Wet painting is a traditional process of applying liquid paint to a metal.
There are three main ways to paint with liquid paints:
- Automatic spray painting
- Hand spray painting
- Dip painting
Liquid paint in industrial settings is applied with by spray, with pump, or pressurized vessels or in immersion tanks to ensure even coating.
The piece is first cleaned thoroughly. Following this, paint is applied.
Wet paint may require multiple coats to ensure an even finish.
Wet painting is relatively cheap, especially when looking at startup costs. It also allows for thinner coats that are out of the question for powder coating.
Wet paint can also be used on rubber or other heat-sensitive materials since curing occurs at room temperature. If the product becomes scratched or damaged, touch ups are much simpler than powder coating.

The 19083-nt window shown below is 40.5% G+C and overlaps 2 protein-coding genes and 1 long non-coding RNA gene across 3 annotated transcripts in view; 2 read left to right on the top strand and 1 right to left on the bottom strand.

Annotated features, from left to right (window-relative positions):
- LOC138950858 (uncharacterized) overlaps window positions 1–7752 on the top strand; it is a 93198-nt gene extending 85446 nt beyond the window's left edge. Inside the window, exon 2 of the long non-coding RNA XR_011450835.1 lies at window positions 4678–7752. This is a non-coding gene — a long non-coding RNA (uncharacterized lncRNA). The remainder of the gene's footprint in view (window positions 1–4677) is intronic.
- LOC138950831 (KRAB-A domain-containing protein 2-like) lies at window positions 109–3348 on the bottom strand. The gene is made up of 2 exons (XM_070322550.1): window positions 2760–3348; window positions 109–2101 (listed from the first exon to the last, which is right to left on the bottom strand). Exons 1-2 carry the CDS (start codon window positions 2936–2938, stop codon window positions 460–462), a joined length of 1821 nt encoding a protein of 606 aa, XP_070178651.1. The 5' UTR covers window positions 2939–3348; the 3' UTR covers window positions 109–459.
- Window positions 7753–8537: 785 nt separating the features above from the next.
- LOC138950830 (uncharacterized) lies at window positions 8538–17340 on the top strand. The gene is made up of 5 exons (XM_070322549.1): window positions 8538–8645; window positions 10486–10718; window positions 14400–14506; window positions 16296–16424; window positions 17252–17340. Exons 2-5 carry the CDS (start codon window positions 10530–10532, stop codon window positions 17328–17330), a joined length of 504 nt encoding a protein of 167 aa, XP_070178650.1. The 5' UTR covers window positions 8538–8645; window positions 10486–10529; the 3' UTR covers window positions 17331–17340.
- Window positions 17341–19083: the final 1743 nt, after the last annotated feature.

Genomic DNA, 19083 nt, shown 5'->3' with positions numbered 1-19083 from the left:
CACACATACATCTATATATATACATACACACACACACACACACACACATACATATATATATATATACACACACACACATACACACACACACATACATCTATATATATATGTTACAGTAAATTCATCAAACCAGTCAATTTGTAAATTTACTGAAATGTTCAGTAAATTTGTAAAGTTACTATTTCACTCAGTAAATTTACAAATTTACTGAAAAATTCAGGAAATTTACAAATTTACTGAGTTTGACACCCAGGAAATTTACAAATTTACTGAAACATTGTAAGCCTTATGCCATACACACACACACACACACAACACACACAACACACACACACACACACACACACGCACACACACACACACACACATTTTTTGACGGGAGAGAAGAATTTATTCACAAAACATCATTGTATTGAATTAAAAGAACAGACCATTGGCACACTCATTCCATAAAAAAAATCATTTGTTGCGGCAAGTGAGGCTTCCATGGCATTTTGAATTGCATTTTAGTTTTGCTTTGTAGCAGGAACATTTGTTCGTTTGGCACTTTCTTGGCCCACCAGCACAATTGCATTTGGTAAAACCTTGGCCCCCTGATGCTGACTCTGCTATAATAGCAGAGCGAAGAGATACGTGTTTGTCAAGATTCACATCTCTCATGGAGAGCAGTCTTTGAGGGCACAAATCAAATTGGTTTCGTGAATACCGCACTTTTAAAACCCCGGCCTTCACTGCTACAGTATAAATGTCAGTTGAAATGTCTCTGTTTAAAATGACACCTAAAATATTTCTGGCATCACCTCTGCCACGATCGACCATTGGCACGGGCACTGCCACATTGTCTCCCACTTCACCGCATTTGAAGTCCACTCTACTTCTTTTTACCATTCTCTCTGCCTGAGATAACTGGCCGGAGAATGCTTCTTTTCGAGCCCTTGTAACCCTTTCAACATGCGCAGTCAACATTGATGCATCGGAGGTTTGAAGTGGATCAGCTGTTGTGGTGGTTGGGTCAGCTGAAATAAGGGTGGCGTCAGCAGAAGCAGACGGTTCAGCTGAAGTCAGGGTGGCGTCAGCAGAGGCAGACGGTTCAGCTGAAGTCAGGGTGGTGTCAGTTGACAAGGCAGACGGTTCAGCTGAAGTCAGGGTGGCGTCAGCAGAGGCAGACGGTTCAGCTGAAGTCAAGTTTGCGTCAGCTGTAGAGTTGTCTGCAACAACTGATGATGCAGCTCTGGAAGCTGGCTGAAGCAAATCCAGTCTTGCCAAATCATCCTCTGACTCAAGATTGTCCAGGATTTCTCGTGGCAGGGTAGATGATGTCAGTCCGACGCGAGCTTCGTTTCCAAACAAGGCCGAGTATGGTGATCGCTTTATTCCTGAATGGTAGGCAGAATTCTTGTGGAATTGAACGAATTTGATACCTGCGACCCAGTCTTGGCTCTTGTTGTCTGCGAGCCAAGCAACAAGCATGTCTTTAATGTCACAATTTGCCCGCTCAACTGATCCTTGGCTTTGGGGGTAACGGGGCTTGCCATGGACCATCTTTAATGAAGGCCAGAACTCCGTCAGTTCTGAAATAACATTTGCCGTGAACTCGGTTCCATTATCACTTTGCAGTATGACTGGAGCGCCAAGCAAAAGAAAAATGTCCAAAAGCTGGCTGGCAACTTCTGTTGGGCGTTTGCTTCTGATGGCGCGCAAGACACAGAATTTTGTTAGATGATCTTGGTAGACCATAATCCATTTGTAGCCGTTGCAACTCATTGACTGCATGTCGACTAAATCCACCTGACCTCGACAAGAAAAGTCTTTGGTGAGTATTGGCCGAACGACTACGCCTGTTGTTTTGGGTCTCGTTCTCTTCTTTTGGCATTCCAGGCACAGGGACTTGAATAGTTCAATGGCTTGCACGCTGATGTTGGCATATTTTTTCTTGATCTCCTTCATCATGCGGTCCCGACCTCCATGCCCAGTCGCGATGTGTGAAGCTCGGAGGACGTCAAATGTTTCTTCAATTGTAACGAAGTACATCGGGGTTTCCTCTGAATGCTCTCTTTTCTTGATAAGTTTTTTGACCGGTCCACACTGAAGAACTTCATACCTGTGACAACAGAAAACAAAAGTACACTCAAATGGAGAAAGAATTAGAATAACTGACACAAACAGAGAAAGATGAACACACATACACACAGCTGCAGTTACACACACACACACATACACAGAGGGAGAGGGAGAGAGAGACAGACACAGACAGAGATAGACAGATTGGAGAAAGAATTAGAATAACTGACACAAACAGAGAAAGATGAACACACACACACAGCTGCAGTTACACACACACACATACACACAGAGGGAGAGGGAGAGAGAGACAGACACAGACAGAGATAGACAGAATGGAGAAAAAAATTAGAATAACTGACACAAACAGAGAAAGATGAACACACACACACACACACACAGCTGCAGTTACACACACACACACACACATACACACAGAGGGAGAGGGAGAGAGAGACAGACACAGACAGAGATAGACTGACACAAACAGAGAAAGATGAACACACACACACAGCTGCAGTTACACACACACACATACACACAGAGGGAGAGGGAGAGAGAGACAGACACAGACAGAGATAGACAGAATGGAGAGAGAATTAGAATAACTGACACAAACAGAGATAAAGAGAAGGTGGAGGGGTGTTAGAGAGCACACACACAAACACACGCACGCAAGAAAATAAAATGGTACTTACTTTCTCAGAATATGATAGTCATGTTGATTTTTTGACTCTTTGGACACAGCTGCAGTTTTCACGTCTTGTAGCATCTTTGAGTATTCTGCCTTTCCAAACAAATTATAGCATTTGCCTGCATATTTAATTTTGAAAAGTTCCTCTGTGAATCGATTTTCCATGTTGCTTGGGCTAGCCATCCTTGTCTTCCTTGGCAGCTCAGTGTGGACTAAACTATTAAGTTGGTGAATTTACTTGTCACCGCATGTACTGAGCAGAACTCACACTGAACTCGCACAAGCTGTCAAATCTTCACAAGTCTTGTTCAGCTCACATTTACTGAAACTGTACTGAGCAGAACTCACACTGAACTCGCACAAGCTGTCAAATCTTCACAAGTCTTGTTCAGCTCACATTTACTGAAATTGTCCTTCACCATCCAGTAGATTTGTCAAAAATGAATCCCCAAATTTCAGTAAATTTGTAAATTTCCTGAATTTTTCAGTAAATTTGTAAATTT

Wet paint also provides a greater range of colors and finishes, when applying with spray technology.
There are a few drawbacks to wet paint. It is by no means as durable as powder coating. If bending or scratching occurs, the paint is liable to chip or splinter. Because of this, maintenance over time will be greater than powder coat. Multiple coats are also needed in wet paint; however, only one coat is needed in powder coating. Because of the wet application, drips or other imperfections in the finish are possible.